Rahul Goswami (Cochinchina) / 2 August 2014
Sea cucumber and birds’ nest made a sultan rich and kept chieftains busy
WHEN THE cry went up a few years ago that the People’s Republic of China was importing cereals, meat, fish, and fruit in ever larger quantities the question began to make the rounds in international policy circles: who will feed China? Of course, China feeds itself, for the most part, and for the part that it does not, it looks to South-East Asia. This is something of a tradition, and has been observed from at least the time of the middle period of the Qing era (which was the last of China’s royal dynasties).
Many types of exotic foods from the great archipelagos of Southeast Asia are mentioned as being standard fare of Chinese imperial cuisine by the mid-18th century. Chinese demand for these fabulous foods (which soon caught the interest of the European concessionaires seeking to increase their trade with imperial China) encouraged both the establishment and the growth of trade networks in the archipelagos of modern-day Philippines and Indonesia. To take advantage of the Chinese demand new entrepôts emerged, especially in the area of the Sulu sea and Borneo. Inside the boom, the island of Jolo became a major centre for cross-cultural trade and the sultanate of Sulu Sultanate flourished, and with it so did the Taosug (the people of the current) who inhabited the Sulu islands.
The Chinese sailed to the Sulu Sea southward from the Philippines (where they already did much trade), and they also navigated across the South China Sea through the Palawan passage. The Bugis mariners — who competed for the Chinese market with the Sulu sultanate — sailed north through the Celebes sea into the same sea to secure the same prized commodities. What the Qing merchants sought at Jolo and from the fisheries and forests of Sulu archipelago and sea were ‘tripang’ (sea cucumber), pearls and birds’ nests. Their suppliers were the Taosug traders — mostly coastal ‘datus’ (chieftains) — who mobilised their factions throughout the region to deliver the products, and whose power and wealth grew together with the development of the trade.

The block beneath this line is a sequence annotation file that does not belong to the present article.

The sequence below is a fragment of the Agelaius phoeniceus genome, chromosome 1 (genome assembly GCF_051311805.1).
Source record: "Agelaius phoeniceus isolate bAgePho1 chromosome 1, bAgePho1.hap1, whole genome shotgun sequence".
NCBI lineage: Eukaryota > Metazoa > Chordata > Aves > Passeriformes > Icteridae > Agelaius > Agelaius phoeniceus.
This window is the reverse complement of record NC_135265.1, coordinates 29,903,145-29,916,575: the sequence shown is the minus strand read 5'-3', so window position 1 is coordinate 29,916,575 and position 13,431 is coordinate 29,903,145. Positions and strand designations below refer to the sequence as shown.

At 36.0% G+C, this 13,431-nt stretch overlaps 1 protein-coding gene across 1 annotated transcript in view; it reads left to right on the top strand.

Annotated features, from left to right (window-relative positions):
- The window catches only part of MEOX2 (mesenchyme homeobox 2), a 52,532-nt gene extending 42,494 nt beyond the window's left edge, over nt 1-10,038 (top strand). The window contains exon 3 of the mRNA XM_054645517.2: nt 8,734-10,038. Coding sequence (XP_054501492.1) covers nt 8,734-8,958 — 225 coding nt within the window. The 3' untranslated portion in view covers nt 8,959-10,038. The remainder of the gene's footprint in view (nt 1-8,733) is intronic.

The two commodities found in the Sulu Sea and in its islands — ‘tripang’ and birds nest — fuelled Chinese desire for these products and so changed the ecological history of the Sulu Sea because of the impact they made on the tastes, variety of dishes and extravagance of Qing court life. A first class imperial banquet served by the emperor or empress would offer 34 varieties of meat, fish and fruit. The chain of commerce that led backwards from those elaborate and colourful banquets was long and no less entertaining.
‘Tripang’ is a tasteless substance, usually cooked in a rich meat stock and valued for its texture as a food and for its alleged aphrodisiacal qualities. Dotting the gulfs, bays and reefs of the Sulu and Celebes seas were fleets of sailing vessels from Jolo and elsewhere which each year sailed to collect cargoes of ‘tripang’ throughout the zone for the kitchens and banquet halls of Qing China. Diving trips involved hundreds of small craft and lasted several months at a time, which we know of thanks in part to the meticulous historical investigations by James Warren, whose seminal paper, ‘The Global Economy and the Sulu Zone: Connections, Commodities and Culture’, describes the strangely-themed but thriving economies of food practiced by imperial China.
The wilderness of Borneo was the environment that supplied the other specialty for the China trade. Birds’ nest, collected primarily from limestone caves, were obtained by thousands of local specialists and slaves who took commissions from their Sulu masters. The nests belong to tiny golden shrikes, a bird which abounds in east Borneo. The nests were usually attached to the sides and roofs of caves, in incredible quantities and in seemingly inaccessible spots. These caves and shelters were often part of limestone cliffs over hundreds of feet high – the enormous Gomantan caves, near the Kinabatangan river and two days’ journey from Sandakan Bay were perhaps the best known.
The nest gatherers in their thousands erected light scaffolding and ladders of bamboo and cane all over the caves, using which they pursued their hazardous occupation. The extraordinary business was divided amongst the cave pillagers, who collected them at great risk, the Taosug river lord, and the Sultan of Sulu, who supervised the trade with the Qing merchants. Upon the curious collection of two exotic foods was, for a lengthy period until the early 20th century, a roaring trade South-East Asian business conducted from little-known seas to a mysterious imperial court.
The author is an expert on intangible cultural heritage with UNESCO and studies agricultural transformation in South Asia